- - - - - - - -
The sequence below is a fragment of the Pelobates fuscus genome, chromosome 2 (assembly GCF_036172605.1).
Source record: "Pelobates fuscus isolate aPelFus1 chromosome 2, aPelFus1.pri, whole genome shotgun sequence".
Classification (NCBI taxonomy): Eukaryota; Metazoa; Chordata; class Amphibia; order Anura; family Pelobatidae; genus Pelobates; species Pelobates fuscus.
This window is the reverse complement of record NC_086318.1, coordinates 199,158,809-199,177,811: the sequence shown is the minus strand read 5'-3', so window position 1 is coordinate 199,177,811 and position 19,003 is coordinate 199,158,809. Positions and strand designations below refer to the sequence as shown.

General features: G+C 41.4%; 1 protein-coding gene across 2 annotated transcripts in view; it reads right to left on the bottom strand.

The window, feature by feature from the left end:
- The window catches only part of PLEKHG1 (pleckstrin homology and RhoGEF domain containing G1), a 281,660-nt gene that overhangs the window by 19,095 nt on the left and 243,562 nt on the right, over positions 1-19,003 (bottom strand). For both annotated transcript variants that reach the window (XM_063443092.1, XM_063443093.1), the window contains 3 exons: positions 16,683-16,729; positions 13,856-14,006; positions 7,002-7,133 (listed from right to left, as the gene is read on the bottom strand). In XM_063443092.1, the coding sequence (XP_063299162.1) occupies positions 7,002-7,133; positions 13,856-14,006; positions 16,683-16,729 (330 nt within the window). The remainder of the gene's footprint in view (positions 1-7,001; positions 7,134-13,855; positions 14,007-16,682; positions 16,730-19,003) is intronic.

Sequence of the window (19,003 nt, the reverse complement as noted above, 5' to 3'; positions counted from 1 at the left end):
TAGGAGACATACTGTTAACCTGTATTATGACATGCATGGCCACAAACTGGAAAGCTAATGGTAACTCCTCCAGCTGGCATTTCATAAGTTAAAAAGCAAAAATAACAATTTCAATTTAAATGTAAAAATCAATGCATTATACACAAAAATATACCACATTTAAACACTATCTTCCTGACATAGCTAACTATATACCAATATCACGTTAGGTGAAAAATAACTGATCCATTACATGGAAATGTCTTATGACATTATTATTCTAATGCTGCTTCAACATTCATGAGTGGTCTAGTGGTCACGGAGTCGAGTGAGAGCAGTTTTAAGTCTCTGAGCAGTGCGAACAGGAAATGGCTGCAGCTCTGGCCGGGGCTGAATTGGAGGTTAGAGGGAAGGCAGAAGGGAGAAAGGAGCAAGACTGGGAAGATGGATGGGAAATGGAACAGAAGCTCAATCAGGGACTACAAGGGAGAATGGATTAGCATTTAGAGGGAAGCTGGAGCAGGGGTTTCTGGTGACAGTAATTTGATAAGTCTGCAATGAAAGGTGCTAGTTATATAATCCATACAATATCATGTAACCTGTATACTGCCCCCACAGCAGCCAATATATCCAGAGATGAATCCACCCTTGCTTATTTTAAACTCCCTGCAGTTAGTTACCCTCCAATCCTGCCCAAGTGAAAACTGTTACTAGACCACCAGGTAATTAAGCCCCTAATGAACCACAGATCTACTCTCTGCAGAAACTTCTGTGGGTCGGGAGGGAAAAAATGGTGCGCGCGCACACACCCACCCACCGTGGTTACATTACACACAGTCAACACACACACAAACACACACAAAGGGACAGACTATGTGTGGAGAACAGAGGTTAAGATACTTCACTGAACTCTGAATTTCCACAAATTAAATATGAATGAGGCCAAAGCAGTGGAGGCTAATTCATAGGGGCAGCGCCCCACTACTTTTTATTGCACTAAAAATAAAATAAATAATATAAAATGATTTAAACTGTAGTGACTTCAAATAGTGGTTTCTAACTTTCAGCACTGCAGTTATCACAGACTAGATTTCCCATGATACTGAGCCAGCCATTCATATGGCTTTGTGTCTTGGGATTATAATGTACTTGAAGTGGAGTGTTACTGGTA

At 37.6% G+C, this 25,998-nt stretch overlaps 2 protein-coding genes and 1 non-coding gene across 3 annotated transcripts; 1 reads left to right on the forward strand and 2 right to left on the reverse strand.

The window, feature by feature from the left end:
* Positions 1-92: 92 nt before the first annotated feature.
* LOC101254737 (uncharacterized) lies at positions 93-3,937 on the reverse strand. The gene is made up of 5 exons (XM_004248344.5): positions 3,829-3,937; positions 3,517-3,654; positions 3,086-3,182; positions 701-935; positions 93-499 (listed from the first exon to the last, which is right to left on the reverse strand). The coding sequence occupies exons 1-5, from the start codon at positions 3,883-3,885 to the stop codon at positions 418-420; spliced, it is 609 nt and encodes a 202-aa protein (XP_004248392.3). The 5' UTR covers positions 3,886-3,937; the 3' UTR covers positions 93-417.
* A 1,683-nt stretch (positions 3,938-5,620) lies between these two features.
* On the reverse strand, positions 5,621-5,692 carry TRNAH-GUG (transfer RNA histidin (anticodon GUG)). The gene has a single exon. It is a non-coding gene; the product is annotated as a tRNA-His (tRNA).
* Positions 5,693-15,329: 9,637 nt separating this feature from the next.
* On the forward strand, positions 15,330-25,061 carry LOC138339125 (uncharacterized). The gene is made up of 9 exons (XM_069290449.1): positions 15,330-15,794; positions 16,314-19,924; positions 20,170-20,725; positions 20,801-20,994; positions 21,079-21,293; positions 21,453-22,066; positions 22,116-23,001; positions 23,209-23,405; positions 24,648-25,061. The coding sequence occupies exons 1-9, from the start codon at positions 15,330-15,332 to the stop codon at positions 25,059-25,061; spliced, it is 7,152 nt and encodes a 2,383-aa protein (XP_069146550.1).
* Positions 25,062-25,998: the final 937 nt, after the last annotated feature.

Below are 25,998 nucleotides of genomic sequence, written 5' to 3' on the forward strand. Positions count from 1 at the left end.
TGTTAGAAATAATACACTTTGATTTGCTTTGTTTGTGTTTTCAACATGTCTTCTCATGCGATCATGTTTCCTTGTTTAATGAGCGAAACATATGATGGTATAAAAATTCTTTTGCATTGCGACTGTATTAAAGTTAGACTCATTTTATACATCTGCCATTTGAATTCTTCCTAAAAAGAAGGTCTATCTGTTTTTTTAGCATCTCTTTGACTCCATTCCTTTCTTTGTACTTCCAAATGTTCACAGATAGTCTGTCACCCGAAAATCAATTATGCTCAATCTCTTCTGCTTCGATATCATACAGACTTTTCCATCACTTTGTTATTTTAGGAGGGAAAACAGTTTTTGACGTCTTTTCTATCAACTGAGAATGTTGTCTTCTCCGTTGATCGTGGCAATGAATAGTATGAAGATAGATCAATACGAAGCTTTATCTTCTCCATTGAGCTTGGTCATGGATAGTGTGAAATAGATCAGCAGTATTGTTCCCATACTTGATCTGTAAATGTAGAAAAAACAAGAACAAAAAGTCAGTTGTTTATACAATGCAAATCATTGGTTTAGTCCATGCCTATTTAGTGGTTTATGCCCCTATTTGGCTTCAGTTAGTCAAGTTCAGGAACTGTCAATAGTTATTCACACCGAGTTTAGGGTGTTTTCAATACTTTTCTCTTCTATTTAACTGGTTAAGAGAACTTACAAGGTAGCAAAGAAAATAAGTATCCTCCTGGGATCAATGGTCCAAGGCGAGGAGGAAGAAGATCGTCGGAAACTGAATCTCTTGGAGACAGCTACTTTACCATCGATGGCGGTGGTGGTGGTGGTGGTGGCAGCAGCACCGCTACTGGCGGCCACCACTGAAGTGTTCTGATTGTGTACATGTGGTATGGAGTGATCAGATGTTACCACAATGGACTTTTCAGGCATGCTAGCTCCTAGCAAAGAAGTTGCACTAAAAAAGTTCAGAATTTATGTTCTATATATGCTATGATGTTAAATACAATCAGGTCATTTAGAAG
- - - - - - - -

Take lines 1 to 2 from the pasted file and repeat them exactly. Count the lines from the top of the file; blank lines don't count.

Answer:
The sequence below is a fragment of the Pelobates fuscus genome, chromosome 2 (assembly GCF_036172605.1).
Source record: "Pelobates fuscus isolate aPelFus1 chromosome 2, aPelFus1.pri, whole genome shotgun sequence".